I found this bird on a crap shoot of a detour while out running another errand. Without magnification and looking into the sun over hundreds of acres of sod, finding two of these birds was a pretty big thrill.

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#3 – Ross’s Goose (St. Joseph County, IN)

The easiest tick of the year, I was able to get this bird from my car in a parking lot while waiting for a meeting to start.

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#2 – Clay-colored Sparrow (Marion County, IN)

A life bird in a downtown Indianapolis city park, this was an exercise in patience. I found the bird at the last possible moment before I needed to leave and after over an hour of waiting, and I managed a pretty good photo on top of it all.

BNST Pair

#1 – Black-necked Stilt (Greene County, IN)

One of my biggest target birds this year became first life and state birds at the same time while on a trip far from home, but then followed up soon after as county birds. And they are just so cool looking!

My Best Green Birds of 2016

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#5 – Barred Owl (Foster Park)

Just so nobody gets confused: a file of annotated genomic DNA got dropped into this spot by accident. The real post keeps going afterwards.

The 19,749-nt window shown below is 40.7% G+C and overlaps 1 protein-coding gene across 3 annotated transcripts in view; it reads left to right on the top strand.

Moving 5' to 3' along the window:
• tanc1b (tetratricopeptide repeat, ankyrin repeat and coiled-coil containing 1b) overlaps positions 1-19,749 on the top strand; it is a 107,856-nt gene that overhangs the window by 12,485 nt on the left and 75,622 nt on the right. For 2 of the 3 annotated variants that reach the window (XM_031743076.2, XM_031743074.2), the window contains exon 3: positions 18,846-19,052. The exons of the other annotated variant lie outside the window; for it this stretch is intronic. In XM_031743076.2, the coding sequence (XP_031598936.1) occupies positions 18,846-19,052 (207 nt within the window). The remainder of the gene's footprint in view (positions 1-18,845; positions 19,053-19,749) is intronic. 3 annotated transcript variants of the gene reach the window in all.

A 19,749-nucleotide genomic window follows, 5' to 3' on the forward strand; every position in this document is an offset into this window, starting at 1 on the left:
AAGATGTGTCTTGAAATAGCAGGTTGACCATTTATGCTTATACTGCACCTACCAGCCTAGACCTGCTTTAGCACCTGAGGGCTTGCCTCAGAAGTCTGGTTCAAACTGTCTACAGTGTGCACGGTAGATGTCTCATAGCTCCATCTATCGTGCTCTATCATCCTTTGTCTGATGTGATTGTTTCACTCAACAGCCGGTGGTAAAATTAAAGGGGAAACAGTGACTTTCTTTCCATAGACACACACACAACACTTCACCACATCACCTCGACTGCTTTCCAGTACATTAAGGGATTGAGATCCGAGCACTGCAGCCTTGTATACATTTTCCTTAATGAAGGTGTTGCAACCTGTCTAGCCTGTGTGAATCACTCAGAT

This bird wasn’t new to any particular list, nor is it even uncommon (if you are a regular reader you are probably sick of seeing it on this blog). But the encounter I had in September with the individual pictured above was spectacular. Read more about it here.

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#4 – Broad-winged Hawk (Foster Park)

A new state bird and a new entry to the green list, I was out walking with my wife and kids when we stumbled into a huge kettle of hundreds of Broad-winged Hawks. This was the only time I saw them all year, and it was quite impressive.

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#3 – American Pipit (random field on the way to Fox Island)

I was biking to Fox Island earlier in the spring to pump up my list with migrants, but before I even got there I had to slam on the brakes to see what the birds way out in the field were. This is a great case of a bird I would have totally missed if I was driving. But it’s not the best example (keep reading).